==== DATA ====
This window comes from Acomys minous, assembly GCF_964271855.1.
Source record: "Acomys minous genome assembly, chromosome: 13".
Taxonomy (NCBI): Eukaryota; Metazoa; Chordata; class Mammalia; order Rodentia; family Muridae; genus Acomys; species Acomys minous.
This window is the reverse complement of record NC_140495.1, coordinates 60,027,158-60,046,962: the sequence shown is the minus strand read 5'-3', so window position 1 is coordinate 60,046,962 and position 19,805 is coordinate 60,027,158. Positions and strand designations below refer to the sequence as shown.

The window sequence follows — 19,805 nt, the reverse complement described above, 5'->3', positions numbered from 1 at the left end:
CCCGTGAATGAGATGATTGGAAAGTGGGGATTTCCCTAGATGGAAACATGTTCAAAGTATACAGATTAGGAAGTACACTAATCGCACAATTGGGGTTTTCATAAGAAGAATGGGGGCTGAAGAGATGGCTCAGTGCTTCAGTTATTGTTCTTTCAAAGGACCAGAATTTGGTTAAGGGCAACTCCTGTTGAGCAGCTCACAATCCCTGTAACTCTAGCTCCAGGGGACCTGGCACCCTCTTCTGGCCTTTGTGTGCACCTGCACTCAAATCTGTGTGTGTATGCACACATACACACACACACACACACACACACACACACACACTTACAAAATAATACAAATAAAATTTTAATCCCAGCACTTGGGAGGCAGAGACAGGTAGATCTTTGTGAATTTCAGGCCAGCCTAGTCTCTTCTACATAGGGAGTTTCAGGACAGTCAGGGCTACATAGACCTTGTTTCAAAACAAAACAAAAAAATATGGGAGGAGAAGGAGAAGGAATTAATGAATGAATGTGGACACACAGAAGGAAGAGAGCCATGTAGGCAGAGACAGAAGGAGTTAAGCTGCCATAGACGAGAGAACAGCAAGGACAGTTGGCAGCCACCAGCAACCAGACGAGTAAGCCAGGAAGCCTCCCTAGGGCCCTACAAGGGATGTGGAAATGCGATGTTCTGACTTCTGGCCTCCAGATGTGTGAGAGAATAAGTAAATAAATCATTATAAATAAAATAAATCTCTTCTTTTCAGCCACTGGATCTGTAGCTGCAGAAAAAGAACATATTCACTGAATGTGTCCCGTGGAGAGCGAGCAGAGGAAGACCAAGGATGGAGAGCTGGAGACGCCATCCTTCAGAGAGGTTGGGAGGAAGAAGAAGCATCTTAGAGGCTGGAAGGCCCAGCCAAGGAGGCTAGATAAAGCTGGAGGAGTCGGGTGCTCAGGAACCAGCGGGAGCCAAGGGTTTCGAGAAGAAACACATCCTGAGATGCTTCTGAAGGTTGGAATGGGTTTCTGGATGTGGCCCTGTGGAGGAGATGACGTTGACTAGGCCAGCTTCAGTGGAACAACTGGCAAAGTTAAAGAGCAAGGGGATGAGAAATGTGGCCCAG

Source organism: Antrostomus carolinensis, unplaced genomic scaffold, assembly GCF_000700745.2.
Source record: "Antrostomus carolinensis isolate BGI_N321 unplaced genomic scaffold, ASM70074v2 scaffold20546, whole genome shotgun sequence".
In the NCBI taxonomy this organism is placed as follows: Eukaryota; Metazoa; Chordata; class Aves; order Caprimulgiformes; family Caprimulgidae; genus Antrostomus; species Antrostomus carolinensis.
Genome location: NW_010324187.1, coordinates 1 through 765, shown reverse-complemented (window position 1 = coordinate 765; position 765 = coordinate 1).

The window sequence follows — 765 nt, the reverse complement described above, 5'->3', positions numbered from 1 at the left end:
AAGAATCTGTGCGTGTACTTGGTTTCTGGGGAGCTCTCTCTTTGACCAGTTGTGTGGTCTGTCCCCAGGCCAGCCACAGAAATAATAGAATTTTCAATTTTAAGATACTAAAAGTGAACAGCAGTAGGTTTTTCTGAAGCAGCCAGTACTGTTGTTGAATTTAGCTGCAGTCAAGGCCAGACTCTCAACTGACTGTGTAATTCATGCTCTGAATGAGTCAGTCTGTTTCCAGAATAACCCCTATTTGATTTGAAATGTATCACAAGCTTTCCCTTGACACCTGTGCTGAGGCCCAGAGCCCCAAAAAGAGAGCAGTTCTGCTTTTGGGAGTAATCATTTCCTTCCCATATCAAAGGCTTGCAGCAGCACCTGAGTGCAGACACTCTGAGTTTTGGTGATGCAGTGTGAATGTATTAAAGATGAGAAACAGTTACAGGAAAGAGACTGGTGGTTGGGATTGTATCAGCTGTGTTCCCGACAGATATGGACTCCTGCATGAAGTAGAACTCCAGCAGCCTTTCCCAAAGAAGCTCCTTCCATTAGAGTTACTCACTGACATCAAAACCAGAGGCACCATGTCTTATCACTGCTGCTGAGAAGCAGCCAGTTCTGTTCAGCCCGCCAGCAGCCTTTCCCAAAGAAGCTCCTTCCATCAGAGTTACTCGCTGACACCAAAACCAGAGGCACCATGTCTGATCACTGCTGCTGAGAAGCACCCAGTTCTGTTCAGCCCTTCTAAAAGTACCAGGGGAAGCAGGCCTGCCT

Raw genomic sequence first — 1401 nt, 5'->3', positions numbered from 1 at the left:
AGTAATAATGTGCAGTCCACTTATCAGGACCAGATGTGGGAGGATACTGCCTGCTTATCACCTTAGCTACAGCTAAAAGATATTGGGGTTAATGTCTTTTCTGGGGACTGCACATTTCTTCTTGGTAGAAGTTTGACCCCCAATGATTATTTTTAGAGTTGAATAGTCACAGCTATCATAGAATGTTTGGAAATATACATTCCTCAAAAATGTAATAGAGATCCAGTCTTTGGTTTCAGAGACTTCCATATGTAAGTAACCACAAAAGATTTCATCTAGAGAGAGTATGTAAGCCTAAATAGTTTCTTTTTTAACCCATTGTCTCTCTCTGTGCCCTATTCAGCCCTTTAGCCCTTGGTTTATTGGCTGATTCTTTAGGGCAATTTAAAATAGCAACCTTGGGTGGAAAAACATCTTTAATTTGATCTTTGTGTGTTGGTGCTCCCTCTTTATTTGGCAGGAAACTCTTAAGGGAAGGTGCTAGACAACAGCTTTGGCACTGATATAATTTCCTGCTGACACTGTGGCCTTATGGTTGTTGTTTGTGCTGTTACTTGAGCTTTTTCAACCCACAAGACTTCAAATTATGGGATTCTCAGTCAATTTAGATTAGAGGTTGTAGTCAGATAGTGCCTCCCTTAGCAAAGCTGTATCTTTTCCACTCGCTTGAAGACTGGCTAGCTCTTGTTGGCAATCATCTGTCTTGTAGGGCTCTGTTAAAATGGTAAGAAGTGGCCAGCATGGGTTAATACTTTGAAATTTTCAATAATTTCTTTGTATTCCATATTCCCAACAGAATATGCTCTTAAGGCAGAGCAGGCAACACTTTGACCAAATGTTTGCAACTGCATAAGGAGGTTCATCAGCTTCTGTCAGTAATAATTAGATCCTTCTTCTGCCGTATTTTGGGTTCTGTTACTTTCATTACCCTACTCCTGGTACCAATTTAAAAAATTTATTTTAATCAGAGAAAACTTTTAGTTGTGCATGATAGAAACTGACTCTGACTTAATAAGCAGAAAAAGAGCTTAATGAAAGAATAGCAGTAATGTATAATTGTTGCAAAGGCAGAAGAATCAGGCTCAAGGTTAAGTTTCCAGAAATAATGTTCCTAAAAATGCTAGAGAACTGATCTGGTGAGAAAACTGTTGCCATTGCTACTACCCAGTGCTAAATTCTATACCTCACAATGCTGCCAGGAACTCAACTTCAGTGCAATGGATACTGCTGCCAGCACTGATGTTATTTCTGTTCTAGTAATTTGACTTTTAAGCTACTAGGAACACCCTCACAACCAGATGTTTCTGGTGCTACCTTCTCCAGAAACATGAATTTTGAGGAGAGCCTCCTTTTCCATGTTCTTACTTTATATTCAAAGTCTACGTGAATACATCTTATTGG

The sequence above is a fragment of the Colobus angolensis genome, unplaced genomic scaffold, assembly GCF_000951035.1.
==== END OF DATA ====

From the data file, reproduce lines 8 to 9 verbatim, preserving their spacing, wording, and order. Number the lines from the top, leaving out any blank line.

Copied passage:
Source record: "Antrostomus carolinensis isolate BGI_N321 unplaced genomic scaffold, ASM70074v2 scaffold20546, whole genome shotgun sequence".
In the NCBI taxonomy this organism is placed as follows: Eukaryota; Metazoa; Chordata; class Aves; order Caprimulgiformes; family Caprimulgidae; genus Antrostomus; species Antrostomus carolinensis.